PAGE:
Charles Cofone wrote:
> We recently received a catalog from Gaylord which offers a product
> called "Internet Archivist Software." The catalog claims that this package
> "makes it possible to encode yuour finding aids to the Enclosed Archival
> Standard without having to compile complex files."
There is nothing complex about the files involved: all can be
manipulated within a simple text editor.
> Has anyone on the List had any experience with this product? What are its
> strengths, weaknesse? Is it worth purchasing?
Never used it, but IA <http://www.interface.com/ead/>is a product that
was recommended by consultants, prior to my
arriving at the CHS, to compile finding aids to 20 - 30 nationally
significant collections held here. The product as I understand it has
some interesting features, not least of which is the ability to save
directly to HTML (remember that, so far as the majority of web users are
concerned, only HTML can be viewed in a regular browser). The most
fundamental problem with IA is simply that it only works with the EAD
(v. 1.0) DTD. If the DTD ever changes --- and it surely will --- you
will need to buy an update from Interface Electronics (the Co. that
markets IA). This is obviously problematic, and sort of places you at
the company's discretion.
There are other commercial products that you may be interested in; these
are generic SGML/XML editors that can work with *ANY* DTD (EADb, v. 1.0,
TEI, CIMI, or even one you might want to create yourself). Examples:
Near & Far Designer: $1395 <http://www.microstar.com>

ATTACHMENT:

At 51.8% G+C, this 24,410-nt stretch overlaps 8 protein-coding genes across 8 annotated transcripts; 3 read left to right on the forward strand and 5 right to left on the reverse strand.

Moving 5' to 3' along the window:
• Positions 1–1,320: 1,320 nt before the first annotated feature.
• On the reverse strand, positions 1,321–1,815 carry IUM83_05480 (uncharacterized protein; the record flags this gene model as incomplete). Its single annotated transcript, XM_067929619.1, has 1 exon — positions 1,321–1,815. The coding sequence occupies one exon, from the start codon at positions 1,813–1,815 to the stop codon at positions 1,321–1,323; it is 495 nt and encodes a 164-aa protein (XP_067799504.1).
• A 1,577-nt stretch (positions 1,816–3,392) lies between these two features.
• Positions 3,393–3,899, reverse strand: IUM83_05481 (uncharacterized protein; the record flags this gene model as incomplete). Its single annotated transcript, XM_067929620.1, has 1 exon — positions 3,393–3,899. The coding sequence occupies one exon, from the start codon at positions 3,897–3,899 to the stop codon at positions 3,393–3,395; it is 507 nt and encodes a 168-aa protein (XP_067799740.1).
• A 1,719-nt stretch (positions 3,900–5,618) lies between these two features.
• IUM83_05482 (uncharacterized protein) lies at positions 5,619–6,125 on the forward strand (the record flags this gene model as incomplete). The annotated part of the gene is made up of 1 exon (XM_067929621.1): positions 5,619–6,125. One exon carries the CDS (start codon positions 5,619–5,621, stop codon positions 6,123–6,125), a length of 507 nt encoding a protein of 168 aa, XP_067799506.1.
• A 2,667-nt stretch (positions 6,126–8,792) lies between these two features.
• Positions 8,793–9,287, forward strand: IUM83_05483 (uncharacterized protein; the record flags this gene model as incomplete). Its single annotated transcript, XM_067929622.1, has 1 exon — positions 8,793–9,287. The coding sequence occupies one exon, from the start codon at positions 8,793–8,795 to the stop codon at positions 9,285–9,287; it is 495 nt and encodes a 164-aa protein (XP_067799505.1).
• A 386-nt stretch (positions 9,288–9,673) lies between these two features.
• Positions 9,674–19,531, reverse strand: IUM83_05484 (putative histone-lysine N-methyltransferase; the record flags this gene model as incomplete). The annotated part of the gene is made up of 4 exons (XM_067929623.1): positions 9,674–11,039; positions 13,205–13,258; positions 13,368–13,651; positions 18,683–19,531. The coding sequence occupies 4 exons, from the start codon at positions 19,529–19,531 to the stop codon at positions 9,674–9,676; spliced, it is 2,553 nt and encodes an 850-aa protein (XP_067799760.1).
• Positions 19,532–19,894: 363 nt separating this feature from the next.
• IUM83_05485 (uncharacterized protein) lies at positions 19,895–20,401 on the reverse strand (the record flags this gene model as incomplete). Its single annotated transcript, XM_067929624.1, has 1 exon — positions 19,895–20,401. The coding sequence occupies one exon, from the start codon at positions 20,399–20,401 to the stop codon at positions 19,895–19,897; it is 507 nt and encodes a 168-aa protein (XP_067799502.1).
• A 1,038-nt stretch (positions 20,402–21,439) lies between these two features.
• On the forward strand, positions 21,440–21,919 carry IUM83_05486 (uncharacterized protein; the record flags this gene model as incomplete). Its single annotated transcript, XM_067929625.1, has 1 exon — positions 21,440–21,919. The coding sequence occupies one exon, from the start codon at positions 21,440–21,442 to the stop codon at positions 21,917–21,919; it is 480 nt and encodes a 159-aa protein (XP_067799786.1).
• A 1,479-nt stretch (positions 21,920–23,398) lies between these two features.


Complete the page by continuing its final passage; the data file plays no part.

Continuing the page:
Adept Editor: ca $ 1500 <http://www.arbortext.com>
Adobe Framemaker+ (SGML edition) 5.5 $ ca. 2K <http://adobe.com>
There are a whole bunch of others (try
<http://www.oasis-open.org/cover/sgml-xml.html>), all of which will
allow you to enter-in the DTD du jour, without paying for extra support.
As the preceding are rather costly you might consider Corel's
WordPerfect 8 (Academic discount ca. $90) which will take any DTD you
give it, and present you with a familiar and easy to use working
environment. There is, apparently, something similar for M$ Word but I
know nothing about it.
Our preference at the CHS (admittedly to prove a point that EAD can be
effectively created for less than a total software-cost outlay of $100)
is to use a text editor and MS Word templates created in-house. Once in
the EAD format a variety of output options are available... but to
answer those is not to answer your question.
The CHS is currently working on an embellishment to NoteTab (an
excellent freeware text editor, probably the best Win32 editor I have
ever used, <http://www.notetab.com/>) to allow swifter
EAD editing. This is directed specifically toward CHS's particular
implementation of the EAD tagset, but it may provide a base for other
implementations. The scripting language for NoteTab modification is
extremely easy to lean and is far simpler than M$ Word's VB scritping...
and in some ways more powerful for the basic-to-intermediate user. In
any case, it is more than suited to the job. When the extensions to
NoteTab are complete they will be available for download from the CHS
Hope this help you,
Stephen Yearl, Project Archivist
[log in to unmask]
Connecticut Historical Society
1 Elizabeth Street
Hartford, CT, 06105